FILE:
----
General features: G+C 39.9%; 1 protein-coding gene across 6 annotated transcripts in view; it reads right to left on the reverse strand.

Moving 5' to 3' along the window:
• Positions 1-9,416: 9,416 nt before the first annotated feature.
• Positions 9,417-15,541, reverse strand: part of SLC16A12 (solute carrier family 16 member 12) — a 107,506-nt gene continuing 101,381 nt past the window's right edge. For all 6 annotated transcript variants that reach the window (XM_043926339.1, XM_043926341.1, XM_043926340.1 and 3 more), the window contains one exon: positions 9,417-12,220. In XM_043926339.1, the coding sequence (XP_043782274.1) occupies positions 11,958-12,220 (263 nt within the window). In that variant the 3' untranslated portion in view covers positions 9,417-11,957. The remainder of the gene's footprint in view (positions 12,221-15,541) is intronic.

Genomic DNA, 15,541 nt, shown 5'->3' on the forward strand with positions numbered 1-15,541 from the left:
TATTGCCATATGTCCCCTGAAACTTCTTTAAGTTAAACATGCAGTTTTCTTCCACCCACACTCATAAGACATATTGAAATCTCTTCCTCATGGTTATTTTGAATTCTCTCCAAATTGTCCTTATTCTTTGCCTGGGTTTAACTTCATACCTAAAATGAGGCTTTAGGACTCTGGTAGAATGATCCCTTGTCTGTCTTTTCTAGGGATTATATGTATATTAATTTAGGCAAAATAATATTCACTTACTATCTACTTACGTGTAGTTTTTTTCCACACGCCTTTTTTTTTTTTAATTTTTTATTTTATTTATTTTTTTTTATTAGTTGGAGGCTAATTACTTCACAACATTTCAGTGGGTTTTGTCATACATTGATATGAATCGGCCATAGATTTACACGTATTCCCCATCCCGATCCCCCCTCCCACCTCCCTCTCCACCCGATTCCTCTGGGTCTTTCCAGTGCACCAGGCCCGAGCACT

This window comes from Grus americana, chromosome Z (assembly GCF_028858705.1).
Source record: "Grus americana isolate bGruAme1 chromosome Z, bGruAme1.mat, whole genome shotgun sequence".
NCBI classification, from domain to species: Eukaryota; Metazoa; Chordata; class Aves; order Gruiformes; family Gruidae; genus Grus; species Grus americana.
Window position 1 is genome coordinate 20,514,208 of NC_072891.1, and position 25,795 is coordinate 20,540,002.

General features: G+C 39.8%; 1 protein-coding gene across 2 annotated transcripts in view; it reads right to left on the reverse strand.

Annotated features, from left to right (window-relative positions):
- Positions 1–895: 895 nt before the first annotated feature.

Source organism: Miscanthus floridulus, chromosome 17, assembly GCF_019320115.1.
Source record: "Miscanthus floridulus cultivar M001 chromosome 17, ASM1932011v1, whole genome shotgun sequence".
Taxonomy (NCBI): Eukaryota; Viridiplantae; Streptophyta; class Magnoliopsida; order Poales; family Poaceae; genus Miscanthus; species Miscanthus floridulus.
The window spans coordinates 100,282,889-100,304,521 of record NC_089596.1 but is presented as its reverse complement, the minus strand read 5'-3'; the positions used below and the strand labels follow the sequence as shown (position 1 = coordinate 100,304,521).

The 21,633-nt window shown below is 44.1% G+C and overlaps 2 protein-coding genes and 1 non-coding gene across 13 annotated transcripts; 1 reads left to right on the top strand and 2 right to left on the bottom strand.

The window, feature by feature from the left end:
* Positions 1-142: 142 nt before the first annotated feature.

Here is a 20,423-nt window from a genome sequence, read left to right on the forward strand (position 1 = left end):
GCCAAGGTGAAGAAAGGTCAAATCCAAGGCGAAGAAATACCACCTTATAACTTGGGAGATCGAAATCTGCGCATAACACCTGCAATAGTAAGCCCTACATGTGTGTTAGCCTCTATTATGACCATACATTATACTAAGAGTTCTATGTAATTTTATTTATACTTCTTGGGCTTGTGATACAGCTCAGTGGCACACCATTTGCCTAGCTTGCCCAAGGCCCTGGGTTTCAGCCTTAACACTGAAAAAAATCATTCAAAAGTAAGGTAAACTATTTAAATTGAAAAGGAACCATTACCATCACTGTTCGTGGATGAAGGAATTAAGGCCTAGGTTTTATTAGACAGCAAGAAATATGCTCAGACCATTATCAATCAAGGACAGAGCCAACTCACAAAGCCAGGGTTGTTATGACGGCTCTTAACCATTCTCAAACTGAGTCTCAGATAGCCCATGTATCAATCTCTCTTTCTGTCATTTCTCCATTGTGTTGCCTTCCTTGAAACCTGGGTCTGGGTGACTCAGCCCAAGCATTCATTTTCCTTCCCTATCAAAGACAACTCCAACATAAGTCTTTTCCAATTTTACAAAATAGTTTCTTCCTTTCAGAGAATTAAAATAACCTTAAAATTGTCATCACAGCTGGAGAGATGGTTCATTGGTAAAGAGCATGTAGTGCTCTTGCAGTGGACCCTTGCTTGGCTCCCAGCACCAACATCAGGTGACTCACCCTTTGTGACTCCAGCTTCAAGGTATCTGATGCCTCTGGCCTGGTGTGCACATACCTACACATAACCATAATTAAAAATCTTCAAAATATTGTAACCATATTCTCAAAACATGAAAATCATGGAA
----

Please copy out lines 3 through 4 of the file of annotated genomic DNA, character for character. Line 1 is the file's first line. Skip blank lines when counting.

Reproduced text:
• Positions 1-9,416: 9,416 nt before the first annotated feature.
• Positions 9,417-15,541, reverse strand: part of SLC16A12 (solute carrier family 16 member 12) — a 107,506-nt gene continuing 101,381 nt past the window's right edge. For all 6 annotated transcript variants that reach the window (XM_043926339.1, XM_043926341.1, XM_043926340.1 and 3 more), the window contains one exon: positions 9,417-12,220. In XM_043926339.1, the coding sequence (XP_043782274.1) occupies positions 11,958-12,220 (263 nt within the window). In that variant the 3' untranslated portion in view covers positions 9,417-11,957. The remainder of the gene's footprint in view (positions 12,221-15,541) is intronic.